Another reason why Bluetooth is reliable is that it can be used anywhere.
Bluetooth does not require any other system to transfer the information.
The frequency or single it sends out is all built into it and that makes it so you are not dependent on having something else such as wifi or a network service.
One big downside of Bluetooth though is it can be slower than a wifi transfer.
Since it is older technology being used it doesn't always transfer as fast as wifi, but like has already been between you can transfer anywhere and sometimes if wifi is bad, the Bluetooth will be faster.
The other downside is the range that you can transfer. You have to be pretty close to the adapter to get it to transfer to your device. Walls and things can really interfere with Bluetooth.
That means you pretty much have to be in the car or right by it to get it to work.
You can't really have the car in the driveway and be in the house or shop and still transfer the information.
Wifi transfers of information is the newer method. Wifi uses your device to make a network to make the transfer.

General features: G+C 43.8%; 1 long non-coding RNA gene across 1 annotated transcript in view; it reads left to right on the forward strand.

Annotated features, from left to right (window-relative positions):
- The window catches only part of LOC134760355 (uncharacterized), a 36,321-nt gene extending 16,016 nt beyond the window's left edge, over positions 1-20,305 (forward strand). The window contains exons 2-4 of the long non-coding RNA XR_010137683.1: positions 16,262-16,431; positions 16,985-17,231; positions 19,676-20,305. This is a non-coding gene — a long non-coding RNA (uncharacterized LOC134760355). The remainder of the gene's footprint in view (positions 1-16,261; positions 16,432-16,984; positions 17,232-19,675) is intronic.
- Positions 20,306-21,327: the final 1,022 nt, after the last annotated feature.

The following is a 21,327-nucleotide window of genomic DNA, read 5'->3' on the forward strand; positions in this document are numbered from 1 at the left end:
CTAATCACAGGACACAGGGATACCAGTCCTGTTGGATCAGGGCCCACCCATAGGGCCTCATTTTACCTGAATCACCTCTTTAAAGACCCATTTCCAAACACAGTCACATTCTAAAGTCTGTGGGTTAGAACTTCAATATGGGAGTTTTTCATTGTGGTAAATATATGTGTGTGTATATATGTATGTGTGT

It does not use the internet or your cell network, but instead just creates a local network that the two devices can connect too.
Wifi adapters are nice because the transfers happen more quickly than with Bluetooth.
This is because the connection protocol being used is newer. Also, since the transfer is down over a network it has a lot more range.
If you have a shop and need to send the information to your computer in the building, then you can with wifi where you can't with Bluetooth.
Wifi is also still a really reliable method. Also, most computers don't have Bluetooth, but they do have wifi so you can send the information to more than one kind of device if you use wifi. With Bluetooth you are pretty much limited to sending things to your phone and looking it up on there.
The downside to wifi adapters though is that they can cost more.
The extra cost isn't too much of an issue though because they aren't that much more.
Also, setting up a wifi reader can be a little harder because you might have a password on your wifi and not be aware of this.
This can be hard to work around if you set up a password in the past for connect your device to something else with wifi and then forgot the password.